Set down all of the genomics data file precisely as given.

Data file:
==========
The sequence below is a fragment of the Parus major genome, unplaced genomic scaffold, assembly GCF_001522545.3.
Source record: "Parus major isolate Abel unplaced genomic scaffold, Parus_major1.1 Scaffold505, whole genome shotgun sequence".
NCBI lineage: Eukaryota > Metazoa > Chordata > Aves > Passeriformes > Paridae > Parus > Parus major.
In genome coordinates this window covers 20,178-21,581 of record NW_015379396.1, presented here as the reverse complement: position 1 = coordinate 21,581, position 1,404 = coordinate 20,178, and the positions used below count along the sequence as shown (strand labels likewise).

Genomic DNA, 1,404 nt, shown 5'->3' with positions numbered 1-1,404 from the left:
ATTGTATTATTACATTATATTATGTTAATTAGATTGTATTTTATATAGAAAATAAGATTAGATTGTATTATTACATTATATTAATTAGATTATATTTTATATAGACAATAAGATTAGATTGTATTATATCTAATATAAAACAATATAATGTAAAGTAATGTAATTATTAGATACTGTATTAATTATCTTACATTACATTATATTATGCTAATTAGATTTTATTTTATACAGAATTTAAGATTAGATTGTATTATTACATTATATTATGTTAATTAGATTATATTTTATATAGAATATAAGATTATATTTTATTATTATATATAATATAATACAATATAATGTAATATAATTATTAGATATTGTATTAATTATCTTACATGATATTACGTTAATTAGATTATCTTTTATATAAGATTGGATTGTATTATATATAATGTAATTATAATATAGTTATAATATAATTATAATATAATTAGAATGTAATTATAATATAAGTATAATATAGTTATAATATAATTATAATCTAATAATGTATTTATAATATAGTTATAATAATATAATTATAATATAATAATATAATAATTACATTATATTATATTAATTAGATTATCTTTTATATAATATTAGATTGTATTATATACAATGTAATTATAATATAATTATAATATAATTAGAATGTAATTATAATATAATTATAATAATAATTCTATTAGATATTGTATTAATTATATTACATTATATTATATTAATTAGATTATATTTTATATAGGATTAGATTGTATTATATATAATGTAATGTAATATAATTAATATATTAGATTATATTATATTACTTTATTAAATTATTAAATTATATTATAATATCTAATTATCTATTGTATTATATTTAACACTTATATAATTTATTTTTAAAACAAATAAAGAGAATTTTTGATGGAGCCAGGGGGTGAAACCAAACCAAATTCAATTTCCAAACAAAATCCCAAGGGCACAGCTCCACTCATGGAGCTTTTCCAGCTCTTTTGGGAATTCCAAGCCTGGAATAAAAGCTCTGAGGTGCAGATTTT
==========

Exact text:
The sequence below is a fragment of the Parus major genome, unplaced genomic scaffold, assembly GCF_001522545.3.
Source record: "Parus major isolate Abel unplaced genomic scaffold, Parus_major1.1 Scaffold505, whole genome shotgun sequence".
NCBI lineage: Eukaryota > Metazoa > Chordata > Aves > Passeriformes > Paridae > Parus > Parus major.
In genome coordinates this window covers 20,178-21,581 of record NW_015379396.1, presented here as the reverse complement: position 1 = coordinate 21,581, position 1,404 = coordinate 20,178, and the positions used below count along the sequence as shown (strand labels likewise).

Genomic DNA, 1,404 nt, shown 5'->3' with positions numbered 1-1,404 from the left:
ATTGTATTATTACATTATATTATGTTAATTAGATTGTATTTTATATAGAAAATAAGATTAGATTGTATTATTACATTATATTAATTAGATTATATTTTATATAGACAATAAGATTAGATTGTATTATATCTAATATAAAACAATATAATGTAAAGTAATGTAATTATTAGATACTGTATTAATTATCTTACATTACATTATATTATGCTAATTAGATTTTATTTTATACAGAATTTAAGATTAGATTGTATTATTACATTATATTATGTTAATTAGATTATATTTTATATAGAATATAAGATTATATTTTATTATTATATATAATATAATACAATATAATGTAATATAATTATTAGATATTGTATTAATTATCTTACATGATATTACGTTAATTAGATTATCTTTTATATAAGATTGGATTGTATTATATATAATGTAATTATAATATAGTTATAATATAATTATAATATAATTAGAATGTAATTATAATATAAGTATAATATAGTTATAATATAATTATAATCTAATAATGTATTTATAATATAGTTATAATAATATAATTATAATATAATAATATAATAATTACATTATATTATATTAATTAGATTATCTTTTATATAATATTAGATTGTATTATATACAATGTAATTATAATATAATTATAATATAATTAGAATGTAATTATAATATAATTATAATAATAATTCTATTAGATATTGTATTAATTATATTACATTATATTATATTAATTAGATTATATTTTATATAGGATTAGATTGTATTATATATAATGTAATGTAATATAATTAATATATTAGATTATATTATATTACTTTATTAAATTATTAAATTATATTATAATATCTAATTATCTATTGTATTATATTTAACACTTATATAATTTATTTTTAAAACAAATAAAGAGAATTTTTGATGGAGCCAGGGGGTGAAACCAAACCAAATTCAATTTCCAAACAAAATCCCAAGGGCACAGCTCCACTCATGGAGCTTTTCCAGCTCTTTTGGGAATTCCAAGCCTGGAATAAAAGCTCTGAGGTGCAGATTTT